A passion for construction is in Randy Okland’s blood. His family’s business, Salt Lake City’s Okland Construction, was founded in 1918 by his grandfather, John Okland, a Norwegian immigrant and shipbuilder. Randy swept the floors and cleaned and fueled company vehicles while working as a laborer and later as a carpenter and concrete former. After graduating from the University of Utah, Randy worked full time at Okland, eventually taking over leadership of the company from his father in 1980.
During his tenure, he helped Okland Construction grow from a medium-size regional contractor into a national firm with more than 900 employees and offices in three Western states. The firm consistently ranks in the top three Intermountain contractors on ENR’s regional list, this year ranked No. 2, with 2018 revenue of $767.5 million.
“Randy loves seeing teams being built and watching those teams build projects,” says his son, Brett, who today, along with his brother, Bill, comprise the fourth generation of Okland leadership. Randy, now 74, insists he isn’t quite ready to retire just yet. He has overseen construction of every project Okland has built since he took the helm 40 years ago and says he continues to be driven by the thrill that comes from seeing something built “from dirt up.”
Salt Lake City real estate developer Kem Gardner, chairman of the Gardner Co., has worked with Randy for 40 years and completed over a billion dollars in construction with Okland Construction. “Randy has instilled a culture of not just high performance, but of staying on the job, making sure everything is done right and taking care of problems as they arise,” he says. “We use five or six different firms, but on the big jobs, you want Okland there.”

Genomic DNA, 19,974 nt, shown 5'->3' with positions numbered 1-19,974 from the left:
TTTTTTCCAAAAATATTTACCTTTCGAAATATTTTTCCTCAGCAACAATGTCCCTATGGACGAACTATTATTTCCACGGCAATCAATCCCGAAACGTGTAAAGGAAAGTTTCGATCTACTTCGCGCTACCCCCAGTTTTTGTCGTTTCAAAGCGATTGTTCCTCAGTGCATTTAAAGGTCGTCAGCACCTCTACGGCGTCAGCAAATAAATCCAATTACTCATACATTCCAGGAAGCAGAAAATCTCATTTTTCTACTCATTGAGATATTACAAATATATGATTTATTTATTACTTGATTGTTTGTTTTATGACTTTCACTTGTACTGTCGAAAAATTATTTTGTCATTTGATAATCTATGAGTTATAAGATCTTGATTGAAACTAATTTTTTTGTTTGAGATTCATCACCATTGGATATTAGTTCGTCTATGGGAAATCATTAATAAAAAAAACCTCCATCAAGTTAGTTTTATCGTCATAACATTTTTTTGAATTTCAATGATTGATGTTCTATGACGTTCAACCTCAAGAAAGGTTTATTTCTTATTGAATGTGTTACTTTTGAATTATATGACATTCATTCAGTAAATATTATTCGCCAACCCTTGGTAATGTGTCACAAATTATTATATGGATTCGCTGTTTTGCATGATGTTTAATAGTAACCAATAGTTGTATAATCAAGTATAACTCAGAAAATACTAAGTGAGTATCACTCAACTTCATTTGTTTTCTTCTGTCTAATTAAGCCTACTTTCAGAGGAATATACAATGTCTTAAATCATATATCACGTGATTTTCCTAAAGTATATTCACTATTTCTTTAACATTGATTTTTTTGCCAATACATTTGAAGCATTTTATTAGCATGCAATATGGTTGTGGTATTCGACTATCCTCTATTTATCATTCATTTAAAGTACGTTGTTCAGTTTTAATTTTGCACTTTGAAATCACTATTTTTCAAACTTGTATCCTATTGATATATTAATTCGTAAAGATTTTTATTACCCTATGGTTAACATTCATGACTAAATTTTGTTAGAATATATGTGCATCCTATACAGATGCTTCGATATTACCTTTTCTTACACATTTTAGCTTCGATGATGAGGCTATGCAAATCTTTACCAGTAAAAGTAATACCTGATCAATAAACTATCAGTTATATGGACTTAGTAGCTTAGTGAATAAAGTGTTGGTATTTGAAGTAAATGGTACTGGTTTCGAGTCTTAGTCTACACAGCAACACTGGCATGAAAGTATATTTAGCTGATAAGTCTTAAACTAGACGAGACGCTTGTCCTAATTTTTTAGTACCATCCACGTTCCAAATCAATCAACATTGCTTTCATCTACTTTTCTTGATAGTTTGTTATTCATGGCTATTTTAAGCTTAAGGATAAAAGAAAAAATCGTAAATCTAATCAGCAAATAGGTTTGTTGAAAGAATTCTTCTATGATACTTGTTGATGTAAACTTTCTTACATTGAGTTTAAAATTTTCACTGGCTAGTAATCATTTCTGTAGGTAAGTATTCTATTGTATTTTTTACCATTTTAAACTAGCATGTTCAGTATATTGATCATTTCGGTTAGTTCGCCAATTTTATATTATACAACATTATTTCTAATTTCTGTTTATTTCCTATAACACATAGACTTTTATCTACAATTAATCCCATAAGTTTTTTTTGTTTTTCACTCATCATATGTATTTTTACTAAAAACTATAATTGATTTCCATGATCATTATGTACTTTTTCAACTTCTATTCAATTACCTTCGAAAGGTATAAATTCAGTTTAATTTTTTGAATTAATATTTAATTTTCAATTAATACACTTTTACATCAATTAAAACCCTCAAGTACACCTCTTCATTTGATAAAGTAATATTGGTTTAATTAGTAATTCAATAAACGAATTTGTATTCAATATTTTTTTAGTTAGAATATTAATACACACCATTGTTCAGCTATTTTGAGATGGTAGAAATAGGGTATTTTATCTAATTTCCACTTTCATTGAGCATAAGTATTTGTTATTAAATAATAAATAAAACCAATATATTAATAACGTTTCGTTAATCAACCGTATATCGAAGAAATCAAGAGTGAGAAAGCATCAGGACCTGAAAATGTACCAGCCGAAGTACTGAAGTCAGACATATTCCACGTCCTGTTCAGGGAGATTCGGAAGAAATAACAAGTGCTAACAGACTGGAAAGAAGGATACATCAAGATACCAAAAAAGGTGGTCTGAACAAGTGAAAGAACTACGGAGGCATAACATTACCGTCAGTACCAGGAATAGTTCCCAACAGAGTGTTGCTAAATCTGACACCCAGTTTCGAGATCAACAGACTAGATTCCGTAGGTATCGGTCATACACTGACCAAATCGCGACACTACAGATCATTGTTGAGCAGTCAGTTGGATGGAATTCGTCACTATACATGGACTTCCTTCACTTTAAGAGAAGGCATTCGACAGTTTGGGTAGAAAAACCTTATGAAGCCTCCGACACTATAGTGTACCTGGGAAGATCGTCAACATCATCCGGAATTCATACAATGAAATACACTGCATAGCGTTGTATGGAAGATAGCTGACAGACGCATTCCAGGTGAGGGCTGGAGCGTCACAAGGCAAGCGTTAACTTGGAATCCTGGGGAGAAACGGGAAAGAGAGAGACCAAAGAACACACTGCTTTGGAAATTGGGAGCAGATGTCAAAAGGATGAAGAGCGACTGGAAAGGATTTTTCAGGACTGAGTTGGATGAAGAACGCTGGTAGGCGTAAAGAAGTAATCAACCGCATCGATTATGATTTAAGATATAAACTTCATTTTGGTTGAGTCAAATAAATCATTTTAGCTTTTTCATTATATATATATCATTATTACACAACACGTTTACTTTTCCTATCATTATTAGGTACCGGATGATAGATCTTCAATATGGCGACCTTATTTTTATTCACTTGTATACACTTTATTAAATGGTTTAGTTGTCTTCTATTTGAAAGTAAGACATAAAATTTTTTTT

For his leadership in establishing a high-performance culture at his firm and for his long list of community and industry accomplishments, Randy Okland has been selected by ENR editors as the Intermountain Legacy Award winner for 2019.
Okland Construction has been involved in some of the most challenging—and most important—projects in the region, including many large corporate campuses. Okland worked with the Gardner Co. on the 280,000-sq-ft Adobe Campus project in 2012, built to house thousands of employees in Lehi, Utah. The project included the kind of innovative design that Randy takes particular interest in building. Today Okland is building Phase 2 of the Adobe Campus, scheduled for completion in January.